medwireNews: The KEYNOTE-671 trial points to a significant improvement in event-free survival (EFS) for patients with early-stage, non-small-cell lung cancer (NSCLC) with use of pembrolizumab before and after surgery.
Heather Wakelee told delegates attending the 2023 ASCO Annual Meeting in Chicago, Illinois, USA, that results of the first prespecified interim analysis suggest that the pembrolizumab regimen “provided a statistically significant, clinically meaningful improvement in EFS.”
The phase 3 trial, which was simultaneously published in The New England Journal of Medicine, assessed the impact of adding four 3-week cycles of pembrolizumab 200 mg to standard neoadjuvant cisplatin-based chemotherapy, as well as 13 weeks of adjuvant pembrolizumab 200 mg instead of placebo.
The study population had treatment-naive resectable stage II, IIIA, or IIIB (N2) NSCLC, were aged a median 63–64 years, and 70–71% were men. Two thirds (62%) of patients were former smokers, a quarter (24–26%) were current smokers, and the remainder had never smoked. The majority of patients in the study had unknown EGFR and ALK alteration status.
After completing neoadjuvant therapy, 82.1% of the 397 patients in the pembrolizumab arm underwent planned surgery, as did 79.4% of the 400 patients given placebo. A complete resection was performed for 75.5% and 66.9%, respectively, and a corresponding 73.2% and 66.9% went onto receive at least one dose of adjuvant pembrolizumab or placebo.
The dual primary endpoint of EFS, calculated after a median of 25.2 months of follow-up, was significantly higher with pembrolizumab than placebo, at a median of unreached versus 17.0 months, and a significant hazard ratio (HR) of 0.58 that favoured the pembrolizumab arm.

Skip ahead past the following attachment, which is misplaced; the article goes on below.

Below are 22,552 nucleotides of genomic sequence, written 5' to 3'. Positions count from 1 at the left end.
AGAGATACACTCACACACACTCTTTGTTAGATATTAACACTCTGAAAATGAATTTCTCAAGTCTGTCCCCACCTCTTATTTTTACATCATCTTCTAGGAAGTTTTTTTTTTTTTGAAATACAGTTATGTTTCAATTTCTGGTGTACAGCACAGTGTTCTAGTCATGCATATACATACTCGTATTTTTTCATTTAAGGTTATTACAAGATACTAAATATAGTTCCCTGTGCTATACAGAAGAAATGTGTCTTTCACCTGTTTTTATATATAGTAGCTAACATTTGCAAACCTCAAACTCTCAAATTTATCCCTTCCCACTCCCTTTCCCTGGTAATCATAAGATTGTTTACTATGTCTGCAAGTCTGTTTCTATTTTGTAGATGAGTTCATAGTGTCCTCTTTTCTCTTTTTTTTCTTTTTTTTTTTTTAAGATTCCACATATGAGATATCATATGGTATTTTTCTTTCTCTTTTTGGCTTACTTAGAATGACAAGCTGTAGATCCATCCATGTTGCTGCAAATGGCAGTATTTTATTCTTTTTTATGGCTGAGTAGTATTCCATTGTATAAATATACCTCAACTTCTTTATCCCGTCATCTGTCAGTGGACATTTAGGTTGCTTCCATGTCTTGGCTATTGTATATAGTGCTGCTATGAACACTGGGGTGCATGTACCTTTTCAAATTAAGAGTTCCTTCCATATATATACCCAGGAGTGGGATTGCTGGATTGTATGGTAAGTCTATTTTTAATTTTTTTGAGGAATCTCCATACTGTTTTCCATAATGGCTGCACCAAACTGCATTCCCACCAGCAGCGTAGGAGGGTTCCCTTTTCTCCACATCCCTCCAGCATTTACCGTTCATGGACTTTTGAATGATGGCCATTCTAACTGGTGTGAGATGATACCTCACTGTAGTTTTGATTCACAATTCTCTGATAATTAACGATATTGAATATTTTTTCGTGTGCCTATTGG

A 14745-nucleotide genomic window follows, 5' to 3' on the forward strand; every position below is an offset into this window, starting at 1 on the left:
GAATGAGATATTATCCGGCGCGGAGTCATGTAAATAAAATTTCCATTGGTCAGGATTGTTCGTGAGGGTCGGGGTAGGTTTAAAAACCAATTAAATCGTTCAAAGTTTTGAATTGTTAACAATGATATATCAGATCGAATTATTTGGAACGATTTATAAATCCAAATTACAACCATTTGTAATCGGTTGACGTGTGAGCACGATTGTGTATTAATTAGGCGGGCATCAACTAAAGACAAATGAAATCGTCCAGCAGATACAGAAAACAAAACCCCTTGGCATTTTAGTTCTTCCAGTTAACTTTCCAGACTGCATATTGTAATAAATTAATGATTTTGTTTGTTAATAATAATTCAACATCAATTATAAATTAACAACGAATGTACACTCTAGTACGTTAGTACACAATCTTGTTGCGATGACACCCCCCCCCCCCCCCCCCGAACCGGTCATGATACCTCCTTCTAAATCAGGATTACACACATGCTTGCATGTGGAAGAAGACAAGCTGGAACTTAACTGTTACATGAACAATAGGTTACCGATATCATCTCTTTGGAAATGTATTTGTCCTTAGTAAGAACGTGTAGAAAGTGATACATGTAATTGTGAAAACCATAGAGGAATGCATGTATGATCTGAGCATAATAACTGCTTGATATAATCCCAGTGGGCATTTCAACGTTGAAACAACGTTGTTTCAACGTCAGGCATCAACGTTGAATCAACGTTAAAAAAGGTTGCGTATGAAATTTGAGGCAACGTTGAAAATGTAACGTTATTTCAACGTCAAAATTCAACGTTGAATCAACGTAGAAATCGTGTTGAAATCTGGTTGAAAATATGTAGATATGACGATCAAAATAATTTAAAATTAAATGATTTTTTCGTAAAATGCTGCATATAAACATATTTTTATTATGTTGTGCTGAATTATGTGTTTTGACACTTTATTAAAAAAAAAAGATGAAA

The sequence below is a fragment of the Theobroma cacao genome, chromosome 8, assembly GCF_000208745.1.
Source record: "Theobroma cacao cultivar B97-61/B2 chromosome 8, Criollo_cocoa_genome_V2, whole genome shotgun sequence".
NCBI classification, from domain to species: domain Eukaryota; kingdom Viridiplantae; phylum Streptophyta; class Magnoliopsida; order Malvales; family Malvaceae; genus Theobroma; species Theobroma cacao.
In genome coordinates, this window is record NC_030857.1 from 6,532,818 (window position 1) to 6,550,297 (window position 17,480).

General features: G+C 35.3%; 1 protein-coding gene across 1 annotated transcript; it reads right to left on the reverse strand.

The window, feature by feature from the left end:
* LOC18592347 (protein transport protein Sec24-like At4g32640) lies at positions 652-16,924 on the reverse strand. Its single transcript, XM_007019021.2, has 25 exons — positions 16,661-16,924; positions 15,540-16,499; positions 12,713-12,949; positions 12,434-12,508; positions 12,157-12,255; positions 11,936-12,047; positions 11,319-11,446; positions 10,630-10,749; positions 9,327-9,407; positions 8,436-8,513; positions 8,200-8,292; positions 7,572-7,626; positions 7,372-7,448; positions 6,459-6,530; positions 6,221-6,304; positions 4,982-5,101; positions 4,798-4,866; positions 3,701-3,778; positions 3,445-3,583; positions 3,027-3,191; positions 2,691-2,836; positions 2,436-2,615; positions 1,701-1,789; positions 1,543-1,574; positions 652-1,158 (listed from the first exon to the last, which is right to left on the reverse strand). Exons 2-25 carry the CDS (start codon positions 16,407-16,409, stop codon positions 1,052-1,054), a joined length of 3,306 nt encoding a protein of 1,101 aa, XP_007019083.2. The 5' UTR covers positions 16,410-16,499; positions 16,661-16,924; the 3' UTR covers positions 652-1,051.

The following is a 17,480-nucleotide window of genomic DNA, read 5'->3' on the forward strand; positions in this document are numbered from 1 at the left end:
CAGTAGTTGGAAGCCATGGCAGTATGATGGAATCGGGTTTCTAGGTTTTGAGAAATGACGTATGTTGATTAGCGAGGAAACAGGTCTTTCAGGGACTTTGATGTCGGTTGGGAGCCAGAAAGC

The 2-year EFS rates for the pembrolizumab and control arms were 62.4% and 40.6%., respectively, and subgroup analysis “uniformly” supported the PD-1 inhibitor, with increasing benefit noted with rising PD-L1 expression, the presenter observed.
Although the second primary endpoint of overall survival (OS) did not show a significant difference at time of reporting, Heather Wakelee said that the survival curves were “starting to separate,” with median OS unreached in the pembrolizumab arm and 45.5 months in the control arm. The 2-year OS rates were 80.9% versus 77.6%, respectively.
There was also a significant perioperative pembrolizumab versus placebo benefit for rates of major pathological response (30.2 vs 11.0%,) and pathologic complete response (18.1 vs 4.0%). But the presenter said exploratory analysis indicated that the EFS was improved with pembrolizumab regardless of whether these two secondary endpoints had been achieved.
Over the full treatment period, 44.9% of pembrolizumab-treated patients experienced a grade 3 or more severe treatment-related adverse event (TRAE) compared with 37.3% of controls, with serious TRAEs reported in 17.7% and 14.3%, respectively. TRAEs led to discontinuation in 12.6% and 5.3% of patients, respectively, while fatal TRAEs occurred in 1.0% and 0.8%.
Furthermore, potentially immune-mediated AEs of grade 3 or more severe occurred in 5.8% and 1.5% of the pembrolizumab and control arms, respectively, including one case of pneumonitis in the former group.
“Neoadjuvant pembrolizumab did not affect exposure to neoadjuvant chemotherapy or the choice of surgical approach, compromise the ability to undergo surgery, or increase the incidence of surgical complications,” the study authors write.
They conclude that, when considered alongside early results from the AEGEAN and Neotorch trials, “the findings taken together support the benefit of perioperative immune checkpoint inhibition for the treatment of resectable stage II or III NSCLC.”
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